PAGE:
The rhetoric many in our country express is to simply return the undocumented children, tighten the border, and increase funding. Inaction or ineptitude on the part of the U.S. will undoubtedly result in one of the largest humanitarian crisis to face our nation.
Or even worse, our national security will be jeopardized by sending back thousands of undocumented children to violence and poverty stricken states; thereby providing a fresh crop of recruits for gangs and violent groups in the region.
 Emma Lazarus, The New Colossus, in The Oxford Book of American Poetry 184 (John Brehm ed., 2006).
 Katie Zezima and Ed O’Keefe, Obama Calls Web of Children Across U.S.-Mexican Border ‘Urgent Humanitarian Situation’, The Washington Post, June 2, 2014, available at http://www.washingtonpost.com/politics/obama-calls-wave-of-children-across-us-mexican-border-urgent-humanitarian-situation/2014/06/02/4d29df5e-ea8f-11e3-93d2-edd4be1f5d9e_story.html (Noting that officials for The Department of Health and Human Services’ Administration for Children and Families recorded the entry of 24,668 unaccompanied minors in the 2013 fiscal year, and expect the annual number will jump to nearly 60,000 by the end of the 2014 fiscal year; US Customs and Border Protection also indicate that apprehensions of unaccompanied minors is up 106 percent from the same time last year)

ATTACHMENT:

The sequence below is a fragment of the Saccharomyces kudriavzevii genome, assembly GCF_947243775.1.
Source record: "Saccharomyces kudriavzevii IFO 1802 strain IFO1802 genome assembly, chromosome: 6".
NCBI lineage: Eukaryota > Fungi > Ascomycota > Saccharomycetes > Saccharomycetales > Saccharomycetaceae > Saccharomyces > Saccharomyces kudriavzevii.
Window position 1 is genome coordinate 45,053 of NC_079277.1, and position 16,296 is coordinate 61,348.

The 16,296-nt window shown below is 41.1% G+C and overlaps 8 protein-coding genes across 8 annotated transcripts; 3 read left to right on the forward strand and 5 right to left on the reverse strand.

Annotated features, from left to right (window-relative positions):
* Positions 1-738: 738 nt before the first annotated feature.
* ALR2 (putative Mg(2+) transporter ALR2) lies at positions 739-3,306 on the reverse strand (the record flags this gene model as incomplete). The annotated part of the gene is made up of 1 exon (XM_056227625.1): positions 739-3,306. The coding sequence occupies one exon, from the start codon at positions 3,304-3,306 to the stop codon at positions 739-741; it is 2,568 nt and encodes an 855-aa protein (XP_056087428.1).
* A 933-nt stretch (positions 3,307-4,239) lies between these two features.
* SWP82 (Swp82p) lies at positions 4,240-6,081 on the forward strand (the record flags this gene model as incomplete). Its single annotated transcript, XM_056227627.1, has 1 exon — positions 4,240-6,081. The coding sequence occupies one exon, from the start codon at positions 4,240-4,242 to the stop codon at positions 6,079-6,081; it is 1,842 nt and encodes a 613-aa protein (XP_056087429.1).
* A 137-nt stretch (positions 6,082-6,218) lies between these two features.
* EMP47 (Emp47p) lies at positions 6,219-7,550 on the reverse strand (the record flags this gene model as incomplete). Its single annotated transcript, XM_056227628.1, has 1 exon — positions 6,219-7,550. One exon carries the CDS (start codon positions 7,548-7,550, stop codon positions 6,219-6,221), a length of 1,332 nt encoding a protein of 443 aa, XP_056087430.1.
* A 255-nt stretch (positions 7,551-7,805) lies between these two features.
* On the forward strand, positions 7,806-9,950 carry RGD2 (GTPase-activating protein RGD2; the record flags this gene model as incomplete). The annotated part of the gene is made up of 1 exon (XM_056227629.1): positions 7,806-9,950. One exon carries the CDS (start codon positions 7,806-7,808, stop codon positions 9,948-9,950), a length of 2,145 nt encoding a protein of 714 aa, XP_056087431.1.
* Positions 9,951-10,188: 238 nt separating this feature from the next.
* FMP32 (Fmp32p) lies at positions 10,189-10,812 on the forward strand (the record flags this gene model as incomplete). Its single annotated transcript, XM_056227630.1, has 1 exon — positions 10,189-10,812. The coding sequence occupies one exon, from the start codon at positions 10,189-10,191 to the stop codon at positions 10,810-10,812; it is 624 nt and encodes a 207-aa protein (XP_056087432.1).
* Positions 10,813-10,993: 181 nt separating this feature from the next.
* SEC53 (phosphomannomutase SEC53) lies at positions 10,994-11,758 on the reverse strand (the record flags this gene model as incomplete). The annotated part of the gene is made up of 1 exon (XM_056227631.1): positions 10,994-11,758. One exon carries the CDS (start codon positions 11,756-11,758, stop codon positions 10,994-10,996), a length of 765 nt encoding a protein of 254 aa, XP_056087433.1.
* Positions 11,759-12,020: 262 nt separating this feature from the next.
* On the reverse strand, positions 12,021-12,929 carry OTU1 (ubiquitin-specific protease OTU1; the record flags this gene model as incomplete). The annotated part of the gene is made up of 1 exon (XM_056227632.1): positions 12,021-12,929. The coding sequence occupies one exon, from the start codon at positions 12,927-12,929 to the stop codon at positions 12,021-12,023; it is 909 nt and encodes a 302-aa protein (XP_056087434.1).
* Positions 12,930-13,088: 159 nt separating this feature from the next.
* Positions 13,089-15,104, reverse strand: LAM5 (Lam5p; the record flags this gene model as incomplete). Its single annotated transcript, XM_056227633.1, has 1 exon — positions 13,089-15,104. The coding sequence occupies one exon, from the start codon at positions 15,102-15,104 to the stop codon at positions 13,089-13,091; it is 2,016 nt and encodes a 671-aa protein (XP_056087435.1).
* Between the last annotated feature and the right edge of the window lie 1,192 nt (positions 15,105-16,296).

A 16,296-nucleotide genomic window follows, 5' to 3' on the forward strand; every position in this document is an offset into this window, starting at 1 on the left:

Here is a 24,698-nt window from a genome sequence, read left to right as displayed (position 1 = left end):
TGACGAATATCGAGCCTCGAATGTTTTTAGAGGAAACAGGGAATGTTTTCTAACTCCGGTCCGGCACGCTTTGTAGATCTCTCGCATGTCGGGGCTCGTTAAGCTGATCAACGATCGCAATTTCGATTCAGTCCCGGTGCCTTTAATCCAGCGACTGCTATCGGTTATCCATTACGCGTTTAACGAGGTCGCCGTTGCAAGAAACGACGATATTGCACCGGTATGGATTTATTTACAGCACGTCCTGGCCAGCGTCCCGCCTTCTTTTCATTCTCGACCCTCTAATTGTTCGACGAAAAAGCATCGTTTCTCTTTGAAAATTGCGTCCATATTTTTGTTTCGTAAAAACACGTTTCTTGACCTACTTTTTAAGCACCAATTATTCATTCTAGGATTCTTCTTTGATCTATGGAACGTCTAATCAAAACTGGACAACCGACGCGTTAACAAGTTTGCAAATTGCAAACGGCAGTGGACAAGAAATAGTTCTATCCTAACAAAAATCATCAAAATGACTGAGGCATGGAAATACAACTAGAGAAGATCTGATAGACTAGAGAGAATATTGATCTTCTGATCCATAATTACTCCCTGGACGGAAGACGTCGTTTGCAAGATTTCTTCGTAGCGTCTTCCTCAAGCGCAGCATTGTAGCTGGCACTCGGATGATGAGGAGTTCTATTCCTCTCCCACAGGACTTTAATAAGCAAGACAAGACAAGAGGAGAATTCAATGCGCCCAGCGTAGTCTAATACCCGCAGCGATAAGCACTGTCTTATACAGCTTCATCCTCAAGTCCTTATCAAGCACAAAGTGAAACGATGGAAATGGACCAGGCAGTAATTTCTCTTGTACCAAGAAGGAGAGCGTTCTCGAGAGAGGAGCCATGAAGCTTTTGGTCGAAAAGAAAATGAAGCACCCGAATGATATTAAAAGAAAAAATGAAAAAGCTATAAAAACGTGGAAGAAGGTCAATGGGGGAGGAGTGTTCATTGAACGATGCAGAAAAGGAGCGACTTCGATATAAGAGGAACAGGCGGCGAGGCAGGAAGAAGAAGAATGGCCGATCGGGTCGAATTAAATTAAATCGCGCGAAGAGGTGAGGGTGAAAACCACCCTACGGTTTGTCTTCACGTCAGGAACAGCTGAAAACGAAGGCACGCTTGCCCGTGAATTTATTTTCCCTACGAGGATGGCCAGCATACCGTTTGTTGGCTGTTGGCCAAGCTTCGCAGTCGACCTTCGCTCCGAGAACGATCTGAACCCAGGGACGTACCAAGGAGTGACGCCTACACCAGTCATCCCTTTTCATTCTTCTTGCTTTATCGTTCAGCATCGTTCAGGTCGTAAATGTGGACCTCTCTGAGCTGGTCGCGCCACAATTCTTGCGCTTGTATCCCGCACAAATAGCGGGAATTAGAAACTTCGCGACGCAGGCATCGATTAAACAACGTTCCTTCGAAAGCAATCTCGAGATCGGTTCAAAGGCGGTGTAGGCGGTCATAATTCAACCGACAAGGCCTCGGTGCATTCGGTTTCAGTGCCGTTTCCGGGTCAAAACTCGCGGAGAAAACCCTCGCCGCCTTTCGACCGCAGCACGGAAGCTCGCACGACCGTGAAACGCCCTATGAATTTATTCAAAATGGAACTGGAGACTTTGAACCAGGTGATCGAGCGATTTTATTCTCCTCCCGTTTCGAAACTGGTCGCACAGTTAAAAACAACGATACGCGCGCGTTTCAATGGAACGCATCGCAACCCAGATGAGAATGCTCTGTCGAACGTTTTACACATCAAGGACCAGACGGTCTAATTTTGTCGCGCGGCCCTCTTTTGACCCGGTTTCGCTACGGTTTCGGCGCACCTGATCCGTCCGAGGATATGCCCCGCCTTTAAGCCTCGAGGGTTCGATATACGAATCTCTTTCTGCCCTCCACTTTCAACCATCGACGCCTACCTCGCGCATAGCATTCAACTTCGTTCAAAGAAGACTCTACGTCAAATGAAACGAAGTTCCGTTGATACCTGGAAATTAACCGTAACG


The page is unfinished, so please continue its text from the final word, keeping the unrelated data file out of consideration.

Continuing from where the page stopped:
Marco Caceres, Child Exodus From Central America: This Aint Just Immigration Anymore, Huffington Post, June 12, 2014, available at http://www.huffingtonpost.com/marco-caceres/child-exodus-from-central_b_5500024.html.
 Central Intelligence Agency, The World Factbook: Nicaragua Economy Overview, available at https://www.cia.gov/library/publications/the-world-factbook/geos/nu.html (2013).
 Central Intelligence Agency, The World Factbook: Guatemala Economy Overview, available at https://www.cia.gov/library/publications/the-world-factbook/geos/gt.html (2013).
 U.N. Office on Drugs and Crime, Global Study on Homicide, at 43, U.N. Sales No. 14.IV.1 (2013).